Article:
These are great words to live by, whether you’re an aspiring writer or not. It’s about loving what you do, accepting who you are, and getting it done. Really, are there any other options?

Angelou taught people how to think about the world around them, how to navigate what’s important and screw what’s not. She famously said, “People will forget what you said, people will forget what you did, but people will never forget how you made them feel.” And that’s easily the most important lesson anyone can learn.


“You may shoot me with your words,
You may cut me with your eyes,
You may kill me with your hatefulness,
But still, like air, I’ll rise.”
— Maya Angelou, 1928-2014

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#CatTravels: If you find yourself in #Issaquah…


I thought we were flying to Seattle.

Instead, I found out that morning, we were heading to a small town east of Washington’s largest city city, to a place called Issaquah.


At least that’s what I was saying in my head.

I’ve been to Seattle a bunch of times, even drove as far as Marysville once. But I had never been — or even heard of — Issaquah.

Turns out, it’s quite a city.

I was shocked at how many people knew about it when I posted my travel itinerary on social media. My girlfriend grew up there, her mom works for the school district, and others have lived or worked or traveled through for years.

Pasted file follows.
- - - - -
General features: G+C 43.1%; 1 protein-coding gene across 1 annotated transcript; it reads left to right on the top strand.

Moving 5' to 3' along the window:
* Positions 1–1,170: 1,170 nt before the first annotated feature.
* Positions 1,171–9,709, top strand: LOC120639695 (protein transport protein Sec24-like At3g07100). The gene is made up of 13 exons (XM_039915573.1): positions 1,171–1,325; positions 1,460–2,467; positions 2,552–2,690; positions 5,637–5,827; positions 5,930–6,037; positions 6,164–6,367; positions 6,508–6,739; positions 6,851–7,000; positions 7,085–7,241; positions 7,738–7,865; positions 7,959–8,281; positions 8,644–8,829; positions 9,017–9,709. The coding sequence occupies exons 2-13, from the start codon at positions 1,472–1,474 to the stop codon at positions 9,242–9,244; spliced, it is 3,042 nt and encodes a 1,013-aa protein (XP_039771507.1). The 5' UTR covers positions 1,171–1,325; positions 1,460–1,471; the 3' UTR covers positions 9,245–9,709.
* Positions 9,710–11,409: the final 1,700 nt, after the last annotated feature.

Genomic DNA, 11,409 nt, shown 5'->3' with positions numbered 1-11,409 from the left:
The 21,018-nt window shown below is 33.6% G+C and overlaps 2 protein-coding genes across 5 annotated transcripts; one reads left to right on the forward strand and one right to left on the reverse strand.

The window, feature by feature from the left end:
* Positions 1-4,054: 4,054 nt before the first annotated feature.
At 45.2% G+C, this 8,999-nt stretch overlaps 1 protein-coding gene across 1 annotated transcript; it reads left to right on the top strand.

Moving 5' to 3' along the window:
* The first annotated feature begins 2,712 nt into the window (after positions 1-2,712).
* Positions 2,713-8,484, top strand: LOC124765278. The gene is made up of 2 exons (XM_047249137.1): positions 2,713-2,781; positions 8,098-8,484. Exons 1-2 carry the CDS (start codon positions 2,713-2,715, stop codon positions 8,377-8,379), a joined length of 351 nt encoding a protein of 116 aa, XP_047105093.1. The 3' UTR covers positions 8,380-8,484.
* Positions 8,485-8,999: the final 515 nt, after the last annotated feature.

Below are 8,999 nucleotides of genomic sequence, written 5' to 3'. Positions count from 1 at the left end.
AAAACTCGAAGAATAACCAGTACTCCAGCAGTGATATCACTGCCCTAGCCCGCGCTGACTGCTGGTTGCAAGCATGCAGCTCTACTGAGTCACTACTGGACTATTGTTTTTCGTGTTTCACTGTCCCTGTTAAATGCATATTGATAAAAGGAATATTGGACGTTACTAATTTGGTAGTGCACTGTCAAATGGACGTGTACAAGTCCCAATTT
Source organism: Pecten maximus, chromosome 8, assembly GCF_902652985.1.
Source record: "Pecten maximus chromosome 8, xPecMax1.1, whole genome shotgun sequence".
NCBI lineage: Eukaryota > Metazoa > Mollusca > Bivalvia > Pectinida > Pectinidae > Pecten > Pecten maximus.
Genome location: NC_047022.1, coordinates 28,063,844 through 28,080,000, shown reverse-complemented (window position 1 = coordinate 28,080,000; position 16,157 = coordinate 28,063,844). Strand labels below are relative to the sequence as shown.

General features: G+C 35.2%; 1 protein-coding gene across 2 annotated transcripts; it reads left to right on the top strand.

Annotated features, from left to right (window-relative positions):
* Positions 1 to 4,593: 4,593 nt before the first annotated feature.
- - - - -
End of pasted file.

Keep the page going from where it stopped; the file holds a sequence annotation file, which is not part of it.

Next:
Where has this place been all my life?

Here’s some background on Issaquah: The population here is close to 30,500. The name, “Issaquah,” is some kind of misspelling of a local Native American word that could mean “sound of the birds,” “snake” or “little stream.” It was a mining town that turned into a lumber town that turned into a highly desirable residential suburb, ranked the second fastest-growing ‘burn in the state by Forbes.com.

And it’s gorgeous, surrounded on three sides by the Issaquah Alps: Cougar, Squak and Tiger mountains. To the north is Lake Sammamish.

Oh, just something you’d see walking around Issaquah. So gorgeous.

We were here visiting a relative — and just for about 48 hours.

I thought, at first, that would be more than enough time to see this charming little town.

Boy, was I wrong.

That wasn’t enough time to just EAT in this city, packed with old-fashioned diners and cozy restaurants.

So if you ever find yourself heading to Issaquah and you’re wondering what to do, look no further. Here’s your travel plans:

1. Get breakfast at Issaquah Cafe

Issaquah Cafe (1580 NW Gilman Blvd., 425-391-9690) is one of those hometown restaurants in a strip mall — and it’s so worth the visit. It was just a comfortable place to get a hearty breakfast. I can see why it’s so popular.